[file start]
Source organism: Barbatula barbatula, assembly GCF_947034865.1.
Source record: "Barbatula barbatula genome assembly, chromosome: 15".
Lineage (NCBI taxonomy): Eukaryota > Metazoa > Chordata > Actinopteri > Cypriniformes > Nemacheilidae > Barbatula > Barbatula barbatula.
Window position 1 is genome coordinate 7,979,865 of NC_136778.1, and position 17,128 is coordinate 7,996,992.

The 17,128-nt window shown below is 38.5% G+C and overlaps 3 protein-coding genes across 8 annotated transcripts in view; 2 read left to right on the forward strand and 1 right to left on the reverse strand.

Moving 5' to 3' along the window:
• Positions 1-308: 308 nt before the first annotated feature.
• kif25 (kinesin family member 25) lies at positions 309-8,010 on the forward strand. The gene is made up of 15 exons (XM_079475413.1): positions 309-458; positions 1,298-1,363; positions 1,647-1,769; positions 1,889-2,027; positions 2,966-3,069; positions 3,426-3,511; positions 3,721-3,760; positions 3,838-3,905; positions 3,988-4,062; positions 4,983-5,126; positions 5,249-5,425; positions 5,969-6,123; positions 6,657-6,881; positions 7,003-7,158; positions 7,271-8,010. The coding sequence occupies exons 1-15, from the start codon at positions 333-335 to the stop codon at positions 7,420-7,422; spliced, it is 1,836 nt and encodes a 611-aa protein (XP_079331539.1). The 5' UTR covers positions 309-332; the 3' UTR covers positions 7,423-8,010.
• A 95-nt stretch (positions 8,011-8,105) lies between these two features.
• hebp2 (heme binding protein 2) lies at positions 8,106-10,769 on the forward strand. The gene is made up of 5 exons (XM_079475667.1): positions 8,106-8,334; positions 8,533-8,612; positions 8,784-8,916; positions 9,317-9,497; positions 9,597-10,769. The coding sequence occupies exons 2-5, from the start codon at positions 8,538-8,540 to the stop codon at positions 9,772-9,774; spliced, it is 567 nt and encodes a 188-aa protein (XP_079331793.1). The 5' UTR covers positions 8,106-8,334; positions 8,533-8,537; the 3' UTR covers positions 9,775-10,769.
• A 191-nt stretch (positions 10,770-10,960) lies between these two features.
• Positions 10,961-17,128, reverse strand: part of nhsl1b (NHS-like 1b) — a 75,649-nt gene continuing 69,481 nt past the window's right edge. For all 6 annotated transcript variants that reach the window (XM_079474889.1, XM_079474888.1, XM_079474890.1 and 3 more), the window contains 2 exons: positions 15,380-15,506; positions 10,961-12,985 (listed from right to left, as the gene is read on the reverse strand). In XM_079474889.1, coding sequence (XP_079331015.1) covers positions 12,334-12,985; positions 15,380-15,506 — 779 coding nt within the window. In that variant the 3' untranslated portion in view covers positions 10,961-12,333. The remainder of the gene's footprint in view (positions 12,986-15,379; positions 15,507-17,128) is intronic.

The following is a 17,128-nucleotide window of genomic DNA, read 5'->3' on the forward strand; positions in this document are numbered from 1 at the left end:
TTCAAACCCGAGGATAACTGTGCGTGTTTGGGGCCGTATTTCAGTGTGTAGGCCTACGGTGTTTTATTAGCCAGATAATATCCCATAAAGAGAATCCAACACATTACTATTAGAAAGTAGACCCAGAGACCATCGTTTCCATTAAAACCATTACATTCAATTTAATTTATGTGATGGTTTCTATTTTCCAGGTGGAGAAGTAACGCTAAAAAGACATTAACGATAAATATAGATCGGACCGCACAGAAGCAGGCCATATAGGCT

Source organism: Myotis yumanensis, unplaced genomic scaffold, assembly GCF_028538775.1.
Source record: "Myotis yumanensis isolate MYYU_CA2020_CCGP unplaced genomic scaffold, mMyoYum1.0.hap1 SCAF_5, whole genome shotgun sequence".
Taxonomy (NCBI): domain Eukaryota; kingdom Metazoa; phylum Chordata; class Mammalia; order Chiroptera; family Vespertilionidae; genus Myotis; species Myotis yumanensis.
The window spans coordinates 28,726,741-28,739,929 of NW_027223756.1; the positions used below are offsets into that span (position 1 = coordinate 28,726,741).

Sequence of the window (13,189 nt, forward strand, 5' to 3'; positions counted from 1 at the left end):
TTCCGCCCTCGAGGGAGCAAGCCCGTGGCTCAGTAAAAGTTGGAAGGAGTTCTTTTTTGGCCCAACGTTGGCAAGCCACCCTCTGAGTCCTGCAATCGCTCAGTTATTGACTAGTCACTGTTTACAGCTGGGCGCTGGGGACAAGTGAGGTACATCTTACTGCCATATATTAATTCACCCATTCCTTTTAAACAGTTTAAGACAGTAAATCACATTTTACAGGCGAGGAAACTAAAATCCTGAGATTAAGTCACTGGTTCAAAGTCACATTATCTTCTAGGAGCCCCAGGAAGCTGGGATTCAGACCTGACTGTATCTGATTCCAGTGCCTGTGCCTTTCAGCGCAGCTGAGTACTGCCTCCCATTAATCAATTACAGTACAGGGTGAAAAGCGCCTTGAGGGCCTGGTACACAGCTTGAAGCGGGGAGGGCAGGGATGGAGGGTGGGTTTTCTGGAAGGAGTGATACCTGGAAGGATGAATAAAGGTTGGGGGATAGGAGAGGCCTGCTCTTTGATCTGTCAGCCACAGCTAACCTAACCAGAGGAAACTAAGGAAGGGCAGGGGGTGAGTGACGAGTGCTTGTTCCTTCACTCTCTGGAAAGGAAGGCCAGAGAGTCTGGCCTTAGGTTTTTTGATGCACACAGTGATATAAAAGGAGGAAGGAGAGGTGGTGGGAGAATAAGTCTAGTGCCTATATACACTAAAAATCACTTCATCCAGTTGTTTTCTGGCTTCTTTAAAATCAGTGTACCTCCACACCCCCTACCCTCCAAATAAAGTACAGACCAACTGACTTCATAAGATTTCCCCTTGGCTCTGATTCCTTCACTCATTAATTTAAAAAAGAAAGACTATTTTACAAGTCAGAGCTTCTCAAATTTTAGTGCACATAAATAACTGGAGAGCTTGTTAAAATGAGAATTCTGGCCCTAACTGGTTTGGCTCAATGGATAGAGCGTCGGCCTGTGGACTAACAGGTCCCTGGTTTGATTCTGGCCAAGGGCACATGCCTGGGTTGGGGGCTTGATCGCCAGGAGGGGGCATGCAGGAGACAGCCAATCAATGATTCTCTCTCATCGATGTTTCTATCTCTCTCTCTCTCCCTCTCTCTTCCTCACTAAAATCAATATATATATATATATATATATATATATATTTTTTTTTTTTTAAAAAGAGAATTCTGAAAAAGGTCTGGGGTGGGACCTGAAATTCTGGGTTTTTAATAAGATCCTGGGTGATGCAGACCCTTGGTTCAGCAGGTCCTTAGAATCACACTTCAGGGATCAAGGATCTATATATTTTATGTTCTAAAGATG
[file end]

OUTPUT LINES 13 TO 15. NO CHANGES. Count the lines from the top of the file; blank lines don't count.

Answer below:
The following is a 17,128-nucleotide window of genomic DNA, read 5'->3' on the forward strand; positions in this document are numbered from 1 at the left end:
TTCAAACCCGAGGATAACTGTGCGTGTTTGGGGCCGTATTTCAGTGTGTAGGCCTACGGTGTTTTATTAGCCAGATAATATCCCATAAAGAGAATCCAACACATTACTATTAGAAAGTAGACCCAGAGACCATCGTTTCCATTAAAACCATTACATTCAATTTAATTTATGTGATGGTTTCTATTTTCCAGGTGGAGAAGTAACGCTAAAAAGACATTAACGATAAATATAGATCGGACCGCACAGAAGCAGGCCATATAGGCT

Source organism: Myotis yumanensis, unplaced genomic scaffold, assembly GCF_028538775.1.